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Do Children Get Migraines?

By: Kathryn Senior PhD - Updated: 3 Mar 2013 | comments*Discuss
Children Migraine Headache Abdominal

Migraine is often thought of as an adult type of headache but it is the most common cause of serious headaches in children and can start from the age of about 6 years. Migraine can be frightening for children and parents and is a common reason for missing school in children and adolescents. It is important to diagnose migraine so that parents can be reassured that the symptoms that their child is experiencing is not due to something more serious such as a brain tumour, cognitive problems or epilepsy.

What are the Symptoms of Migraine in Children?

Migraine in children can be much different to adult migraine. Typically, a child with migraine does not get headaches that last as long but they are more likely than adults to get an aura before the headache, or just have aura symptoms alone. The aura can be more scary for children than the headache - it is common for the vision to become blurred and for them to get symptoms such as confusion, loss of speech and vertigo. Very young children who first have a migraine attack find it very difficult to explain what they are feeling.

During the headache phase of migraine it is usual for a child to also have abdominal cramps and feel or actually be sick. They may also become very sensitive to light and sounds. One of the earliest signs that a young child of about 5 or 6 is starting to have migraines is that they want to lie down in a dark room during a migraine attack. This is not usual behaviour for children of this age and should always be investigated.

Types of Migraine Common in Children

As well as migraine without aura and migraine that is accompanied by aura, children with migraine can also have basilar headaches. These involve some head pain but dizziness and fainting due to low blood pressure are the most common signs. Basilar migraines are more common in teenage girls than any other group.

It is also possible for children to get hemiplegic migraines, which are particularly frightening as they involve a sudden weakness or even paralysis down one side of the body. Parents or carers often fear this is some sort of stroke. Ophthalmoplegic migraine occurs in children but is very rare in adults - the eyes are affected and the migraine starts with strange and uncontrollable eye movements. Acute confusional migraine affects the cognitive function of children.

Many of the symptoms of these rarer forms of migraine are often worrying and parents are convinced that there is another much more serious explanation for them.

Do Children Grow Out of Migraines?

Some do, but it takes a long time and typically, after starting with migraines at about 5 or 6, a child will continue to experience them through their growing years. About six in every ten children will find that their migraines stop when they reach puberty, or within a few years. The prevalence of migraine in the adult population is greatest for those in their mid forties and women are more likely to have migraines, particularly chronic migraines, compared to men. One of the triggers for female migraine is menstruation and so migraine tends to decline in later years, after the menopause.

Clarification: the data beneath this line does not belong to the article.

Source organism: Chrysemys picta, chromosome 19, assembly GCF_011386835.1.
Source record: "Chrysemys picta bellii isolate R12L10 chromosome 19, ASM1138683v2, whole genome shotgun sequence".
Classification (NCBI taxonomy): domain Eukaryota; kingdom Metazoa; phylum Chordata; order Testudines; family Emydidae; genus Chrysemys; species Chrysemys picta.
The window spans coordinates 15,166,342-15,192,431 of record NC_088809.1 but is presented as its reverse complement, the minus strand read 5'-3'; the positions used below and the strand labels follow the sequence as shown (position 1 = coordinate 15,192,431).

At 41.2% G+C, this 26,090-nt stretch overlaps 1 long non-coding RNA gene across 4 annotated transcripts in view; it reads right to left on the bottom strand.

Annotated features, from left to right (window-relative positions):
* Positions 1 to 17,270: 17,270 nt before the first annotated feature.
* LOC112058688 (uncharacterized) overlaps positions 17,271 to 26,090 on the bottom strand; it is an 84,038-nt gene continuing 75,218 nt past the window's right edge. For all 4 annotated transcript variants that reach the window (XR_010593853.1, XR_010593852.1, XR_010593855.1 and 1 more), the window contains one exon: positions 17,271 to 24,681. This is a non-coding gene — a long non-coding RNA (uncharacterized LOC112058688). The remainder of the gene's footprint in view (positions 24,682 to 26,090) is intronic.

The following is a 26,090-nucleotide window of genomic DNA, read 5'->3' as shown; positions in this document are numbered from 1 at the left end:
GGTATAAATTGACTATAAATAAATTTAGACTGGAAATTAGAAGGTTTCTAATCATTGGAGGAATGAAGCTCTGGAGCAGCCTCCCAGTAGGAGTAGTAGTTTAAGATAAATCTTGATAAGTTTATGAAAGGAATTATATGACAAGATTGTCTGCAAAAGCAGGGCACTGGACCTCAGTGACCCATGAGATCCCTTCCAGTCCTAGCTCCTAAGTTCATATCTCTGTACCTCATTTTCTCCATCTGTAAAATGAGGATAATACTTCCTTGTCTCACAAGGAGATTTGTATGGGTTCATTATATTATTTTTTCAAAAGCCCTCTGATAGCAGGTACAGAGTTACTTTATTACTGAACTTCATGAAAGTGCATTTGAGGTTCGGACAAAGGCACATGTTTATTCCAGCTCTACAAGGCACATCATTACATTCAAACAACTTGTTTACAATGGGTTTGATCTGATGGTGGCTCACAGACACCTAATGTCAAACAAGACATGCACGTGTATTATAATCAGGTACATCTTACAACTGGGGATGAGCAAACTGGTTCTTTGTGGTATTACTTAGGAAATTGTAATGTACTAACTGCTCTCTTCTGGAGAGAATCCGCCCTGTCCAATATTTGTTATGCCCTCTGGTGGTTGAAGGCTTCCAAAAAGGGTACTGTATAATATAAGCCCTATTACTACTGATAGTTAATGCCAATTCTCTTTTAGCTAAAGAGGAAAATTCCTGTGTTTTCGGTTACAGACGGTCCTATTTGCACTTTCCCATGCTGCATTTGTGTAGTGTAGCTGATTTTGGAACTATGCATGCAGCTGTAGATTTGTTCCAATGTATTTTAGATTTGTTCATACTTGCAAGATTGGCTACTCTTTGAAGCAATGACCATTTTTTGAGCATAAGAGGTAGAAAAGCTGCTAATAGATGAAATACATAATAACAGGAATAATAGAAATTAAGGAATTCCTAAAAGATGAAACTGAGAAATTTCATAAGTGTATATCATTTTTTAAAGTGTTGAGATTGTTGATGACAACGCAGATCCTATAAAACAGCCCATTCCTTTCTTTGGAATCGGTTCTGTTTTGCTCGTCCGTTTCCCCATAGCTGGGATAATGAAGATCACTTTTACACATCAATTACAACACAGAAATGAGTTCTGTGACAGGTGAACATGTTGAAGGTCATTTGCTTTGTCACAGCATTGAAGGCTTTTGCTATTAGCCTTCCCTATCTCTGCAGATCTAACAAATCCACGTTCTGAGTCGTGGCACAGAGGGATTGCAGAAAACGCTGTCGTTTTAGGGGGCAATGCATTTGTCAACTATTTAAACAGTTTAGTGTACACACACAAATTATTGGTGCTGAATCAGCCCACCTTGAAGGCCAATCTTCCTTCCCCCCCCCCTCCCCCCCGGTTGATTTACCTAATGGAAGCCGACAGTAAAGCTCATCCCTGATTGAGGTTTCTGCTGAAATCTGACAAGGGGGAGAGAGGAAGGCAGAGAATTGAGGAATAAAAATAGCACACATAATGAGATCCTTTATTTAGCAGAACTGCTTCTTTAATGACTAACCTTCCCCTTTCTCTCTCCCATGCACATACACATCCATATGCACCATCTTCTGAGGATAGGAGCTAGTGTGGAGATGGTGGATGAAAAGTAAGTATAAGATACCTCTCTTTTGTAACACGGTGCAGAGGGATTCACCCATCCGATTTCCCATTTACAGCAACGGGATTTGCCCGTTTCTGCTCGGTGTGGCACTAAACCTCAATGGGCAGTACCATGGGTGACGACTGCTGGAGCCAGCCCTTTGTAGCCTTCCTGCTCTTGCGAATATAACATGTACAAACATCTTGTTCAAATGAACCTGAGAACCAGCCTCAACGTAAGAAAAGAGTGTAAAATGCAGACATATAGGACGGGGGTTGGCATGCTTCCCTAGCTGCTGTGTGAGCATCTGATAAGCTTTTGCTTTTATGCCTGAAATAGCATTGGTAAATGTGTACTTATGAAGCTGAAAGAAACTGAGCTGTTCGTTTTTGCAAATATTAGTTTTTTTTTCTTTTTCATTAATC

Treating Migraine in Children

Most experts favour minimal treatment for migraine in children as taking regular drugs and medications at such a young age can be more harmful than beneficial. Management of migraine is seen as a family issue - it is common for parents to need more reassurance than their children but it is important that the whole family understands that the symptoms are due to migraine and this is not life threatening.

Migraine is serious because of the deep effects it has on quality of life and one of the first steps in treating migraine in children is to try to identify possible triggers so that they can be avoided. Only one in five children has a trigger for migraine that is a food or drink substance; more common triggers are tiredness and stress. Giving the family a routine is important and the child affected needs to have regular sleep, regular meals and to avoid getting tired.

When a migraine attack starts it is best to allow the child to lie down in the dark, in a cool room and to let them sleep until the symptoms pass. Taking ordinary painkillers such as ibuprofen or paracetamol can help and these are available in formulations suitable for children. It is not recommended to give aspirin to anyone under 16.

Once the family understands the problem and makes some lifestyle changes and deals with attacks in this way, the impact of migraine and often the frequency of the attacks reduces.

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Iv had p.aura for a long time now. I had to keep a diary for a month to show to my G.P in order for me to be recommended for a brain scan which thankfully came back clear. iv been told that my visual disturbance is migraine related. although a serious migraine headache for me is a rare thing,the visual disturbance,when it happens is very frightening. it can last anything from 40 mins to 3 hours or more,makes my vision almost impossible when its at its worst,makes my heart race and makes me very shakey and nervous. thankfully now,on the recommendation of the neurologist im taking Topiramate 100mg per day. this has really helped a great deal. it hasnt stopped my "episodes" completely,but now they are down to only 3/4 per month. I can never predict when they are going to happen,and iv been told that im not able to drive because of this,for obvious reasons! im no good on the road if I cant see! I thought I would just post this in case anyone else had similar symptoms and were worried.
LizzyLegs - 16-Jan-12 @ 3:25 PM
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